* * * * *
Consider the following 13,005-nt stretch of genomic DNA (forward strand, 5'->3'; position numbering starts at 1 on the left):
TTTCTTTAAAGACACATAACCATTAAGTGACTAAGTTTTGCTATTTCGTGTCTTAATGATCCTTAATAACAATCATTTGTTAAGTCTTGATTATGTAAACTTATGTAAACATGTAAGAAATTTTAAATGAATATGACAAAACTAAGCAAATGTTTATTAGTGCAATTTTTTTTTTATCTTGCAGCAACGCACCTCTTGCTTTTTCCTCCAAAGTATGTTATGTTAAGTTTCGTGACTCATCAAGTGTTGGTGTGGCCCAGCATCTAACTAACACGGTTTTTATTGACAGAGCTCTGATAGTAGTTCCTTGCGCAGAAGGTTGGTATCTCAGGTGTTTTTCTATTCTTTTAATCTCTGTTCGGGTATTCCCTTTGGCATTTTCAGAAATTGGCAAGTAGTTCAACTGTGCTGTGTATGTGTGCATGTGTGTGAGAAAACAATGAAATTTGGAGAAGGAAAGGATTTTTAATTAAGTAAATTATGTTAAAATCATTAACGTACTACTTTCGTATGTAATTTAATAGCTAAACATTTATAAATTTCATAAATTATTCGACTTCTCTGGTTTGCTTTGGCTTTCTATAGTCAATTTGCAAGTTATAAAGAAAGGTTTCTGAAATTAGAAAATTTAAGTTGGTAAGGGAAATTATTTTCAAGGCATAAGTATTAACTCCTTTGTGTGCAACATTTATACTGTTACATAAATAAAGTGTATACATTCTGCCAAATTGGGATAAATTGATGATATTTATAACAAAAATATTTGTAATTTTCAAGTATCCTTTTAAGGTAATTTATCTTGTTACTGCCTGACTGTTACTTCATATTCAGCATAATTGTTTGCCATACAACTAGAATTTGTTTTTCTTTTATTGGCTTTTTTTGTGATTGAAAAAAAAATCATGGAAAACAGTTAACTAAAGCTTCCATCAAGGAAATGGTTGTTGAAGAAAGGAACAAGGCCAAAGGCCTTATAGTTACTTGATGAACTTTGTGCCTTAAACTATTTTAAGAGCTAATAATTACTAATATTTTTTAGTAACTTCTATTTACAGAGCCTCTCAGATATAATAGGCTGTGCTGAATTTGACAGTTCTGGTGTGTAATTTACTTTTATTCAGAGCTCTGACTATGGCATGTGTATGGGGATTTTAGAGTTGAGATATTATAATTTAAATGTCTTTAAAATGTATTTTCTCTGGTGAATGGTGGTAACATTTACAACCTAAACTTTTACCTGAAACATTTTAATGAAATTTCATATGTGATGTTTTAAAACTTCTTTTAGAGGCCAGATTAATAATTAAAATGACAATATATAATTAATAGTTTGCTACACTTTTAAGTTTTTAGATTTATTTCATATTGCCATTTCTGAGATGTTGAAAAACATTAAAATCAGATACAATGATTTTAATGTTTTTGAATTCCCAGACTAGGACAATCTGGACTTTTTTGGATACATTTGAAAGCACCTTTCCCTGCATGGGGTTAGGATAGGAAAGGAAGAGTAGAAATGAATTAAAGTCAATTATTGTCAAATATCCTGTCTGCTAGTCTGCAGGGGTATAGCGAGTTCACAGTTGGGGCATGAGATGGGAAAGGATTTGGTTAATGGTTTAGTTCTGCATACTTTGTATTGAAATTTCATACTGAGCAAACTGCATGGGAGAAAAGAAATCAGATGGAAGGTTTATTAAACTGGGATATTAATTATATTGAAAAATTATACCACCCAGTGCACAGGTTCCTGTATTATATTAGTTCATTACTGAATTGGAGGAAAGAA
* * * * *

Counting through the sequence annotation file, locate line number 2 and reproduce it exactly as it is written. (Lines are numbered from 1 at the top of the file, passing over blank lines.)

TTTCTTTAAAGACACATAACCATTAAGTGACTAAGTTTTGCTATTTCGTGTCTTAATGATCCTTAATAACAATCATTTGTTAAGTCTTGATTATGTAAACTTATGTAAACATGTAAGAAATTTTAAATGAATATGACAAAACTAAGCAAATGTTTATTAGTGCAATTTTTTTTTTATCTTGCAGCAACGCACCTCTTGCTTTTTCCTCCAAAGTATGTTATGTTAAGTTTCGTGACTCATCAAGTGTTGGTGTGGCCCAGCATCTAACTAACACGGTTTTTATTGACAGAGCTCTGATAGTAGTTCCTTGCGCAGAAGGTTGGTATCTCAGGTGTTTTTCTATTCTTTTAATCTCTGTTCGGGTATTCCCTTTGGCATTTTCAGAAATTGGCAAGTAGTTCAACTGTGCTGTGTATGTGTGCATGTGTGTGAGAAAACAATGAAATTTGGAGAAGGAAAGGATTTTTAATTAAGTAAATTATGTTAAAATCATTAACGTACTACTTTCGTATGTAATTTAATAGCTAAACATTTATAAATTTCATAAATTATTCGACTTCTCTGGTTTGCTTTGGCTTTCTATAGTCAATTTGCAAGTTATAAAGAAAGGTTTCTGAAATTAGAAAATTTAAGTTGGTAAGGGAAATTATTTTCAAGGCATAAGTATTAACTCCTTTGTGTGCAACATTTATACTGTTACATAAATAAAGTGTATACATTCTGCCAAATTGGGATAAATTGATGATATTTATAACAAAAATATTTGTAATTTTCAAGTATCCTTTTAAGGTAATTTATCTTGTTACTGCCTGACTGTTACTTCATATTCAGCATAATTGTTTGCCATACAACTAGAATTTGTTTTTCTTTTATTGGCTTTTTTTGTGATTGAAAAAAAAATCATGGAAAACAGTTAACTAAAGCTTCCATCAAGGAAATGGTTGTTGAAGAAAGGAACAAGGCCAAAGGCCTTATAGTTACTTGATGAACTTTGTGCCTTAAACTATTTTAAGAGCTAATAATTACTAATATTTTTTAGTAACTTCTATTTACAGAGCCTCTCAGATATAATAGGCTGTGCTGAATTTGACAGTTCTGGTGTGTAATTTACTTTTATTCAGAGCTCTGACTATGGCATGTGTATGGGGATTTTAGAGTTGAGATATTATAATTTAAATGTCTTTAAAATGTATTTTCTCTGGTGAATGGTGGTAACATTTACAACCTAAACTTTTACCTGAAACATTTTAATGAAATTTCATATGTGATGTTTTAAAACTTCTTTTAGAGGCCAGATTAATAATTAAAATGACAATATATAATTAATAGTTTGCTACACTTTTAAGTTTTTAGATTTATTTCATATTGCCATTTCTGAGATGTTGAAAAACATTAAAATCAGATACAATGATTTTAATGTTTTTGAATTCCCAGACTAGGACAATCTGGACTTTTTTGGATACATTTGAAAGCACCTTTCCCTGCATGGGGTTAGGATAGGAAAGGAAGAGTAGAAATGAATTAAAGTCAATTATTGTCAAATATCCTGTCTGCTAGTCTGCAGGGGTATAGCGAGTTCACAGTTGGGGCATGAGATGGGAAAGGATTTGGTTAATGGTTTAGTTCTGCATACTTTGTATTGAAATTTCATACTGAGCAAACTGCATGGGAGAAAAGAAATCAGATGGAAGGTTTATTAAACTGGGATATTAATTATATTGAAAAATTATACCACCCAGTGCACAGGTTCCTGTATTATATTAGTTCATTACTGAATTGGAGGAAAGAA